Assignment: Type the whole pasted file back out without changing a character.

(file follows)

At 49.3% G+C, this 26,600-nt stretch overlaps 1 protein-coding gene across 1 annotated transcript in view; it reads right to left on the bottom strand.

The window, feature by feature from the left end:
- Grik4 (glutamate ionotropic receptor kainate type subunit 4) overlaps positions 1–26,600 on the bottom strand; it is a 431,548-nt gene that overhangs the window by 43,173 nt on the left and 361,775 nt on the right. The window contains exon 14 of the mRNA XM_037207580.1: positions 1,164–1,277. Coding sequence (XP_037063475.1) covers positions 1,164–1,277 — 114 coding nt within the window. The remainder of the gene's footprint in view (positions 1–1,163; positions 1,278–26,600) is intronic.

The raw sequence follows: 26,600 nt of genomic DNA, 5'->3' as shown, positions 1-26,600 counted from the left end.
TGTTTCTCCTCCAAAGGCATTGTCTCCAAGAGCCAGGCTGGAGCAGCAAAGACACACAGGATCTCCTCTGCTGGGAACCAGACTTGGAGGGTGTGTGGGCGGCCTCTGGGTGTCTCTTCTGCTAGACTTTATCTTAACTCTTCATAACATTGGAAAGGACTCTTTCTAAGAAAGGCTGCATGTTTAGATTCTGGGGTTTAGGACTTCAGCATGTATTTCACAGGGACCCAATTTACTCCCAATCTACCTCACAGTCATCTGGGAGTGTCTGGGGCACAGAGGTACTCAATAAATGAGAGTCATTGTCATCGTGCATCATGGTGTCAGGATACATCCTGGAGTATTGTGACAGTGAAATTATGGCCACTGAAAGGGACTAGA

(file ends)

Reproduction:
At 49.3% G+C, this 26,600-nt stretch overlaps 1 protein-coding gene across 1 annotated transcript in view; it reads right to left on the bottom strand.

The window, feature by feature from the left end:
- Grik4 (glutamate ionotropic receptor kainate type subunit 4) overlaps positions 1–26,600 on the bottom strand; it is a 431,548-nt gene that overhangs the window by 43,173 nt on the left and 361,775 nt on the right. The window contains exon 14 of the mRNA XM_037207580.1: positions 1,164–1,277. Coding sequence (XP_037063475.1) covers positions 1,164–1,277 — 114 coding nt within the window. The remainder of the gene's footprint in view (positions 1–1,163; positions 1,278–26,600) is intronic.

The raw sequence follows: 26,600 nt of genomic DNA, 5'->3' as shown, positions 1-26,600 counted from the left end.
TGTTTCTCCTCCAAAGGCATTGTCTCCAAGAGCCAGGCTGGAGCAGCAAAGACACACAGGATCTCCTCTGCTGGGAACCAGACTTGGAGGGTGTGTGGGCGGCCTCTGGGTGTCTCTTCTGCTAGACTTTATCTTAACTCTTCATAACATTGGAAAGGACTCTTTCTAAGAAAGGCTGCATGTTTAGATTCTGGGGTTTAGGACTTCAGCATGTATTTCACAGGGACCCAATTTACTCCCAATCTACCTCACAGTCATCTGGGAGTGTCTGGGGCACAGAGGTACTCAATAAATGAGAGTCATTGTCATCGTGCATCATGGTGTCAGGATACATCCTGGAGTATTGTGACAGTGAAATTATGGCCACTGAAAGGGACTAGA